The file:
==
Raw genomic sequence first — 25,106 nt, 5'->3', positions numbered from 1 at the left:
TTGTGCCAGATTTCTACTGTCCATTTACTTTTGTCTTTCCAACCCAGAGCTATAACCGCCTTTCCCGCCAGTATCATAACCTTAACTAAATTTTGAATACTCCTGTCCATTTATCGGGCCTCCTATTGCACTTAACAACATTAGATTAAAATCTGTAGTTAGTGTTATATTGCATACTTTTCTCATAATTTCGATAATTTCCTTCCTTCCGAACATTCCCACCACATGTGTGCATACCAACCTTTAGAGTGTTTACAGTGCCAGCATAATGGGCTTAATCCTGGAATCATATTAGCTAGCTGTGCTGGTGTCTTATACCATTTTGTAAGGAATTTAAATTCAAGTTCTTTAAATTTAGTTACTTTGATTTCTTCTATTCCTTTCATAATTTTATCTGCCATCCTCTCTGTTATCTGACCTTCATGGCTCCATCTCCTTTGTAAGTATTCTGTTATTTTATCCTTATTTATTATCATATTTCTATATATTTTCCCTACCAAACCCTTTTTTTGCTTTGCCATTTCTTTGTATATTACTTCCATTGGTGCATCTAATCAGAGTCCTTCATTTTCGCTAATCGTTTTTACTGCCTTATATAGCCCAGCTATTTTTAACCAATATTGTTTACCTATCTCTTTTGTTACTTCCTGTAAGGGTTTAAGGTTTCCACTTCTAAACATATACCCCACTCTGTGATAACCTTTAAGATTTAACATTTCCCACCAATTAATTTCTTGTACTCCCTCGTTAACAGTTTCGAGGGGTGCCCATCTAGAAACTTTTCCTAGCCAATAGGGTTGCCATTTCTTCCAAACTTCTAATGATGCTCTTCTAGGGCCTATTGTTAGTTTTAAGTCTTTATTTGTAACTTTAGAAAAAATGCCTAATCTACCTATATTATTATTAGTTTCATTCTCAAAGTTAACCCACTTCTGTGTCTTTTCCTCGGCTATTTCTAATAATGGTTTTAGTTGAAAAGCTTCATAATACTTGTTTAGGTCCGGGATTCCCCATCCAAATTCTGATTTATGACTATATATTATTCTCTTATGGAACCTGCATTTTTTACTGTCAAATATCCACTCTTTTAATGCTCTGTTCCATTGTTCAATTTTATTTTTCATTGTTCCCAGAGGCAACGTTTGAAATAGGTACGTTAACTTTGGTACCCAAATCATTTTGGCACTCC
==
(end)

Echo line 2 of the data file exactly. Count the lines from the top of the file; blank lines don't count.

TTGTGCCAGATTTCTACTGTCCATTTACTTTTGTCTTTCCAACCCAGAGCTATAACCGCCTTTCCCGCCAGTATCATAACCTTAACTAAATTTTGAATACTCCTGTCCATTTATCGGGCCTCCTATTGCACTTAACAACATTAGATTAAAATCTGTAGTTAGTGTTATATTGCATACTTTTCTCATAATTTCGATAATTTCCTTCCTTCCGAACATTCCCACCACATGTGTGCATACCAACCTTTAGAGTGTTTACAGTGCCAGCATAATGGGCTTAATCCTGGAATCATATTAGCTAGCTGTGCTGGTGTCTTATACCATTTTGTAAGGAATTTAAATTCAAGTTCTTTAAATTTAGTTACTTTGATTTCTTCTATTCCTTTCATAATTTTATCTGCCATCCTCTCTGTTATCTGACCTTCATGGCTCCATCTCCTTTGTAAGTATTCTGTTATTTTATCCTTATTTATTATCATATTTCTATATATTTTCCCTACCAAACCCTTTTTTTGCTTTGCCATTTCTTTGTATATTACTTCCATTGGTGCATCTAATCAGAGTCCTTCATTTTCGCTAATCGTTTTTACTGCCTTATATAGCCCAGCTATTTTTAACCAATATTGTTTACCTATCTCTTTTGTTACTTCCTGTAAGGGTTTAAGGTTTCCACTTCTAAACATATACCCCACTCTGTGATAACCTTTAAGATTTAACATTTCCCACCAATTAATTTCTTGTACTCCCTCGTTAACAGTTTCGAGGGGTGCCCATCTAGAAACTTTTCCTAGCCAATAGGGTTGCCATTTCTTCCAAACTTCTAATGATGCTCTTCTAGGGCCTATTGTTAGTTTTAAGTCTTTATTTGTAACTTTAGAAAAAATGCCTAATCTACCTATATTATTATTAGTTTCATTCTCAAAGTTAACCCACTTCTGTGTCTTTTCCTCGGCTATTTCTAATAATGGTTTTAGTTGAAAAGCTTCATAATACTTGTTTAGGTCCGGGATTCCCCATCCAAATTCTGATTTATGACTATATATTATTCTCTTATGGAACCTGCATTTTTTACTGTCAAATATCCACTCTTTTAATGCTCTGTTCCATTGTTCAATTTTATTTTTCATTGTTCCCAGAGGCAACGTTTGAAATAGGTACGTTAACTTTGGTACCCAAATCATTTTGGCACTCC